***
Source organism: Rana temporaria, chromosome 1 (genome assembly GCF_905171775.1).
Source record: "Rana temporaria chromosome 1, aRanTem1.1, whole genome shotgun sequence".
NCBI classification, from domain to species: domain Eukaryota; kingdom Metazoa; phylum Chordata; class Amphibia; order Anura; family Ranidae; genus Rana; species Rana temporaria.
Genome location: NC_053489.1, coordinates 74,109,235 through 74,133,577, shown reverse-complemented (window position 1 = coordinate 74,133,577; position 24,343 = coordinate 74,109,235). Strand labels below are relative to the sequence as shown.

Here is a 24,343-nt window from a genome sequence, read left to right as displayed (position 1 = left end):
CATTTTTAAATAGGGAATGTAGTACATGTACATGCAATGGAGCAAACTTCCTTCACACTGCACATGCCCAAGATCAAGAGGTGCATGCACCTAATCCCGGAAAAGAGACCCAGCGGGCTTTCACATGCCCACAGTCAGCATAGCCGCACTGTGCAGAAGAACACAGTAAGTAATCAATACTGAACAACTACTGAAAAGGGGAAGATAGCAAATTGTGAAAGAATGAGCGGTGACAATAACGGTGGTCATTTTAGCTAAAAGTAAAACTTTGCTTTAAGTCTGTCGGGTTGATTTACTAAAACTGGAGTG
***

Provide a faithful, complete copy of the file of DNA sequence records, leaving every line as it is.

Source organism: Rana temporaria, chromosome 1 (genome assembly GCF_905171775.1).
Source record: "Rana temporaria chromosome 1, aRanTem1.1, whole genome shotgun sequence".
NCBI classification, from domain to species: domain Eukaryota; kingdom Metazoa; phylum Chordata; class Amphibia; order Anura; family Ranidae; genus Rana; species Rana temporaria.
Genome location: NC_053489.1, coordinates 74,109,235 through 74,133,577, shown reverse-complemented (window position 1 = coordinate 74,133,577; position 24,343 = coordinate 74,109,235). Strand labels below are relative to the sequence as shown.

Here is a 24,343-nt window from a genome sequence, read left to right as displayed (position 1 = left end):
CATTTTTAAATAGGGAATGTAGTACATGTACATGCAATGGAGCAAACTTCCTTCACACTGCACATGCCCAAGATCAAGAGGTGCATGCACCTAATCCCGGAAAAGAGACCCAGCGGGCTTTCACATGCCCACAGTCAGCATAGCCGCACTGTGCAGAAGAACACAGTAAGTAATCAATACTGAACAACTACTGAAAAGGGGAAGATAGCAAATTGTGAAAGAATGAGCGGTGACAATAACGGTGGTCATTTTAGCTAAAAGTAAAACTTTGCTTTAAGTCTGTCGGGTTGATTTACTAAAACTGGAGTG